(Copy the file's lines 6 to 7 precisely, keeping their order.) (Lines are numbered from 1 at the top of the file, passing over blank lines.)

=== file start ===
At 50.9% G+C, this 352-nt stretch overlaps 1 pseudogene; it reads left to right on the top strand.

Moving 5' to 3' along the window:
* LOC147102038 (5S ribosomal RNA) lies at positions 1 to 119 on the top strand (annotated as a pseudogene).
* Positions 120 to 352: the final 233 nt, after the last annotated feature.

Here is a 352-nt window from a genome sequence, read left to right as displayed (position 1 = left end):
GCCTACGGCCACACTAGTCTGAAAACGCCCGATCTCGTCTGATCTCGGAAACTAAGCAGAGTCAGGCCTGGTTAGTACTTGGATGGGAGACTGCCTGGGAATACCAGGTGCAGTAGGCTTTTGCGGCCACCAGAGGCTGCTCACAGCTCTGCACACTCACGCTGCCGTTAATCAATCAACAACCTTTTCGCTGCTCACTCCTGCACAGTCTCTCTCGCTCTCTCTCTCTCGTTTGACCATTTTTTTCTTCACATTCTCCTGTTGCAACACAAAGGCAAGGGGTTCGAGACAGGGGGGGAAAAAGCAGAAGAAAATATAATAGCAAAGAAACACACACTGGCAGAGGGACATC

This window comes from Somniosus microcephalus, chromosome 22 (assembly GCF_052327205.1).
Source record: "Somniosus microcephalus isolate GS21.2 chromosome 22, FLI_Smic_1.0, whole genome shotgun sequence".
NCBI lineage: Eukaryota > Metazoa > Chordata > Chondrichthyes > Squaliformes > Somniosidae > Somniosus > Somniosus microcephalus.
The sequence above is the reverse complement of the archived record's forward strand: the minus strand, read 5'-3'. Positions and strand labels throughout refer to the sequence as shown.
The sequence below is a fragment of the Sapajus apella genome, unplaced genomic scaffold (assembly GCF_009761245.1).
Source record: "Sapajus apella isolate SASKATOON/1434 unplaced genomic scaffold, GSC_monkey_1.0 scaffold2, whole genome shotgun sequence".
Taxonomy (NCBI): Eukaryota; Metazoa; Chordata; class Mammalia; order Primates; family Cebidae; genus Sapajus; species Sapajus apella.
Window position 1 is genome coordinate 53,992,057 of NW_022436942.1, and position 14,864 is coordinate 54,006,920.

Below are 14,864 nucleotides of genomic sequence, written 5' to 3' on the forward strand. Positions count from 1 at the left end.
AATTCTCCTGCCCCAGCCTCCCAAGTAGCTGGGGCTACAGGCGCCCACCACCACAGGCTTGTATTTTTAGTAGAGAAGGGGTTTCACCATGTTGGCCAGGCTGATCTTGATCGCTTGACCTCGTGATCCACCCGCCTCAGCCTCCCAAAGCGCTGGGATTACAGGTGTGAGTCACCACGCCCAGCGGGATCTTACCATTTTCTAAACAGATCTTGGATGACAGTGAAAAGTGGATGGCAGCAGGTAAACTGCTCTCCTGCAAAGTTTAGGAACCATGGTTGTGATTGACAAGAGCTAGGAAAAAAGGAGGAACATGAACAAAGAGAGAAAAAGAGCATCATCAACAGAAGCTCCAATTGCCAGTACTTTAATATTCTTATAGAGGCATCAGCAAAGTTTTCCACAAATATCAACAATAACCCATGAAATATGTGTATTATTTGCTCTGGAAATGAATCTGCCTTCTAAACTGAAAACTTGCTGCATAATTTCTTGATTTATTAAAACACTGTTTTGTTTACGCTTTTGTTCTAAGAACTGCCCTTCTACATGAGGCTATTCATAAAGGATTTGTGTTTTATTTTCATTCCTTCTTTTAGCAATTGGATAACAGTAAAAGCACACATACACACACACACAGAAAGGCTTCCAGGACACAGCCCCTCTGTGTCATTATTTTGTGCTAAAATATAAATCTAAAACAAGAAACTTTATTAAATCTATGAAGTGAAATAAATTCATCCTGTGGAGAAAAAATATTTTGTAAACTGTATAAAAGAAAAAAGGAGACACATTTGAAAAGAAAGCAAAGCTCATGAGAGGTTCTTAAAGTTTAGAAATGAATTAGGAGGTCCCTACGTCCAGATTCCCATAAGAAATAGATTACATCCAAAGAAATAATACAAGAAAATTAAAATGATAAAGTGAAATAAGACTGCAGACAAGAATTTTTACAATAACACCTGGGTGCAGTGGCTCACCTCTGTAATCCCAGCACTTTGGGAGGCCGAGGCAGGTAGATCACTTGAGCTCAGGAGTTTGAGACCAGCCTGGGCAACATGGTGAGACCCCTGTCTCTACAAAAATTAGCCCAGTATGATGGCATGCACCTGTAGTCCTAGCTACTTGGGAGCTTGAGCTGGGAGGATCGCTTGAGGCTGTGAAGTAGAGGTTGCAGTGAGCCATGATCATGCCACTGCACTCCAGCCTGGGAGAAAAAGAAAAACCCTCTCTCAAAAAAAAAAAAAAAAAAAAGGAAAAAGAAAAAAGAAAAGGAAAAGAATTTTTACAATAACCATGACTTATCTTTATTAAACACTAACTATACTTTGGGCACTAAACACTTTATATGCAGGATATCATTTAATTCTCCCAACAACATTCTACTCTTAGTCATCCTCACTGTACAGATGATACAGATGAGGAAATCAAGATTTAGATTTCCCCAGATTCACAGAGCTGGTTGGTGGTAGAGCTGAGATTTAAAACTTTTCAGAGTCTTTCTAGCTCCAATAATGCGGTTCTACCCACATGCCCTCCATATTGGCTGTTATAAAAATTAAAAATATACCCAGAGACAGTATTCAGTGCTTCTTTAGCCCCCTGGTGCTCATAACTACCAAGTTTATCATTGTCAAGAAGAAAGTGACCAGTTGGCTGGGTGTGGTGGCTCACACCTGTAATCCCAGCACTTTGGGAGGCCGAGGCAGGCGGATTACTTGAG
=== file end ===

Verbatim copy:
GCCTACGGCCACACTAGTCTGAAAACGCCCGATCTCGTCTGATCTCGGAAACTAAGCAGAGTCAGGCCTGGTTAGTACTTGGATGGGAGACTGCCTGGGAATACCAGGTGCAGTAGGCTTTTGCGGCCACCAGAGGCTGCTCACAGCTCTGCACACTCACGCTGCCGTTAATCAATCAACAACCTTTTCGCTGCTCACTCCTGCACAGTCTCTCTCGCTCTCTCTCTCTCGTTTGACCATTTTTTTCTTCACATTCTCCTGTTGCAACACAAAGGCAAGGGGTTCGAGACAGGGGGGGAAAAAGCAGAAGAAAATATAATAGCAAAGAAACACACACTGGCAGAGGGACATC

This window comes from Somniosus microcephalus, chromosome 22 (assembly GCF_052327205.1).